Twelve companies including Tencent, and Baidu were each fined approximately $77,000 for their involvement in the deals. The penalty is the maximum for unreported anti-competitive deals according to China’s current antitrust law.

In February, China put into effect new antitrust guidelines targeting Internet platforms, which bans internet platforms from forcing merchants into exclusivity deals, offering different prices based on user data, and using algorithms to manipulate the market.

“On March 12, 2021, the State Administration of Market Supervision made an administrative penalty decision in accordance with Articles 48 and 49 of the Anti-Monopoly Law of the People’s Republic of China, and imposed twelve companies,” the regulator statement said.

According to the Anti-Monopoly Law, companies are required to report investments or acquisitions and mergers that could possibly create a “market dominant player,” or one that would hold more than 50 percent share of its relevant market.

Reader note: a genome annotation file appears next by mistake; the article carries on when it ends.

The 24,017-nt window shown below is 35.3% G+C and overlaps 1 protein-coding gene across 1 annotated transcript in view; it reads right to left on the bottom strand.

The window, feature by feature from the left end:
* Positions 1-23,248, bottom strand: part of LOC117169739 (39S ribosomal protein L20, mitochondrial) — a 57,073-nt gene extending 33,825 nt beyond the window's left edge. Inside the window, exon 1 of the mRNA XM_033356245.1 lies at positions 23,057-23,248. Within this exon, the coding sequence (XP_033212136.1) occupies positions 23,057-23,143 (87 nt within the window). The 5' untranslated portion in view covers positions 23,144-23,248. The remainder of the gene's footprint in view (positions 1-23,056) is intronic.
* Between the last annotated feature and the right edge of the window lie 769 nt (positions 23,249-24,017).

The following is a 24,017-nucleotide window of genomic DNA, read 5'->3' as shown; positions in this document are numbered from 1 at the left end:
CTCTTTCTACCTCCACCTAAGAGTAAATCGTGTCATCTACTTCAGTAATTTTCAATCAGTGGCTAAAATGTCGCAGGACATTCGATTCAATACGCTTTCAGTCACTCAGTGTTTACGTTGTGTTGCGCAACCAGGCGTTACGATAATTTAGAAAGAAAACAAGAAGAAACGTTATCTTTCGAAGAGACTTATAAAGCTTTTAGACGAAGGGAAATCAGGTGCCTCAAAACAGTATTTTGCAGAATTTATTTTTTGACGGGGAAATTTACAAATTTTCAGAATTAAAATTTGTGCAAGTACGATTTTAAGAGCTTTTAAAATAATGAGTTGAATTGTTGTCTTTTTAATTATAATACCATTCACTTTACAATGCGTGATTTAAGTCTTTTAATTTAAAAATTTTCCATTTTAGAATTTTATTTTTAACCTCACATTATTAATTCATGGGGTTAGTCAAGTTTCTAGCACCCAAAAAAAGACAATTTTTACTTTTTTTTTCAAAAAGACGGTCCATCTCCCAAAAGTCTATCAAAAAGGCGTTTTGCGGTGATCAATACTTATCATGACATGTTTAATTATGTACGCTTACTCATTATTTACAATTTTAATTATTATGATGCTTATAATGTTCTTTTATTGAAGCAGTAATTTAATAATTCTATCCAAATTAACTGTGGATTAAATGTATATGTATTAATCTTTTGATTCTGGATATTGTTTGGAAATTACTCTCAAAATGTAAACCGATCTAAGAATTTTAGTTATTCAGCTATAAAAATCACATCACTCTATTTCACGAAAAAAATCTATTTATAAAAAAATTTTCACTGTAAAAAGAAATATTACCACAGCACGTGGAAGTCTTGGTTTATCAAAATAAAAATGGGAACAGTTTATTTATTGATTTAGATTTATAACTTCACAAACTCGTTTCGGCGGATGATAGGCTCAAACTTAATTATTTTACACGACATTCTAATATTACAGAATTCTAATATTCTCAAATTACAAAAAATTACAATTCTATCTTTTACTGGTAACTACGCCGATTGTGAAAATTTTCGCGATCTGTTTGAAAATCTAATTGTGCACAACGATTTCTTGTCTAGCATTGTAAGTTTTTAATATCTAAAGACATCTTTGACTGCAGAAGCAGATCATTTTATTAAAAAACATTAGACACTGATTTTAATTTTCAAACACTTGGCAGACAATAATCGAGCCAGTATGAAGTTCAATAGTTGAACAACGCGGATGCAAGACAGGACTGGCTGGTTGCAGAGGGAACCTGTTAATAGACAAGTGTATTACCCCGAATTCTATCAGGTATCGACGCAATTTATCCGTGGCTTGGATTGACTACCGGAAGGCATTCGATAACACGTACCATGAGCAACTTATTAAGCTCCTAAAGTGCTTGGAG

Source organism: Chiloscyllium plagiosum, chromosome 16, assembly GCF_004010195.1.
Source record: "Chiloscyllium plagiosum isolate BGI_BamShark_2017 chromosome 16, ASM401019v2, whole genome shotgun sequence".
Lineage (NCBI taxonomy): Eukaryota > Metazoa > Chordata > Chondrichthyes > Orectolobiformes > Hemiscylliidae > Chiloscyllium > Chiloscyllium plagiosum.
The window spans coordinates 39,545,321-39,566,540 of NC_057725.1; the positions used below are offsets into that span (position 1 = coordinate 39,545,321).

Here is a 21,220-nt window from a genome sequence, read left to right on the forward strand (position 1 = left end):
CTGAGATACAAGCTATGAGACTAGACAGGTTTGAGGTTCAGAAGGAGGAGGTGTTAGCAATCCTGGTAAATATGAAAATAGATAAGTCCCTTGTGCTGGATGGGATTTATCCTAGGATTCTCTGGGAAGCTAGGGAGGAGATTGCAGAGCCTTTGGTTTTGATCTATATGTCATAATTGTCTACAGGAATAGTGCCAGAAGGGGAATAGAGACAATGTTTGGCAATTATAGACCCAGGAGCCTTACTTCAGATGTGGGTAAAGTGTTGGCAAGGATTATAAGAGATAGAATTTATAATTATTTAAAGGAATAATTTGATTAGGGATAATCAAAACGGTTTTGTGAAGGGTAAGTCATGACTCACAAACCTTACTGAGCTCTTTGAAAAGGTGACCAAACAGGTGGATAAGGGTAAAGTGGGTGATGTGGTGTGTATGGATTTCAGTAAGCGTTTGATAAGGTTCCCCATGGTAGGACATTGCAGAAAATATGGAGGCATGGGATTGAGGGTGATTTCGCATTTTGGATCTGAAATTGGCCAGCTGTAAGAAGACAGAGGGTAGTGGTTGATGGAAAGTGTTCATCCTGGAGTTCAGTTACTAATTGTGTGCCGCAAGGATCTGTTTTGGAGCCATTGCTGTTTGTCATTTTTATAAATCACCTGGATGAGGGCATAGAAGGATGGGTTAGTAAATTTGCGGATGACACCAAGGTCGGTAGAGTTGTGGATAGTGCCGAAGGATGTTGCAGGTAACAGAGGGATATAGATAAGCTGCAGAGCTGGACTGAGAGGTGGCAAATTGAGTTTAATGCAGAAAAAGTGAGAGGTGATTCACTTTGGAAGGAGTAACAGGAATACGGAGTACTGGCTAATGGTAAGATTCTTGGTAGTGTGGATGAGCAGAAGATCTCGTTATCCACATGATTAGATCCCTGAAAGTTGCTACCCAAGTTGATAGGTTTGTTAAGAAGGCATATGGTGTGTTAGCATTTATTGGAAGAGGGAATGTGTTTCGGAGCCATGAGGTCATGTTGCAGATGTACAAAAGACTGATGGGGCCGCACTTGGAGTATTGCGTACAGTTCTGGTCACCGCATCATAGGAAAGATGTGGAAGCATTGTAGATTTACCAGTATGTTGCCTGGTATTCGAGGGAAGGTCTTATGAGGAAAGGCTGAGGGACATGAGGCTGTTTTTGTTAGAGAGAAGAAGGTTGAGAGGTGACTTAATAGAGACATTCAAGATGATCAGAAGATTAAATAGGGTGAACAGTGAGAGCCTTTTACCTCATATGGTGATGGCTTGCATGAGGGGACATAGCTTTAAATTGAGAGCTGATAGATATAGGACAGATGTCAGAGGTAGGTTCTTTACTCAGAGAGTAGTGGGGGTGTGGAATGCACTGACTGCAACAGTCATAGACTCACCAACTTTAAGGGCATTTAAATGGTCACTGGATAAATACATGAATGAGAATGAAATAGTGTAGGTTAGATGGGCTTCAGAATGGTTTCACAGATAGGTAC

The statement added that, after investigation, the above cases all violated Article 21 of the Anti-Monopoly Law of the People’s Republic of China and constituted an illegal implementation of in terms of concentration of undertakings. The assessment found that they did not have the effect of eliminating or restricting competition.

In recent months, China’s leadership has stepped up its efforts to tame its local tech firms over antitrust regulations, sending a message to the industry that commercial success is secondary to the mission of bolstering Chinese technological security.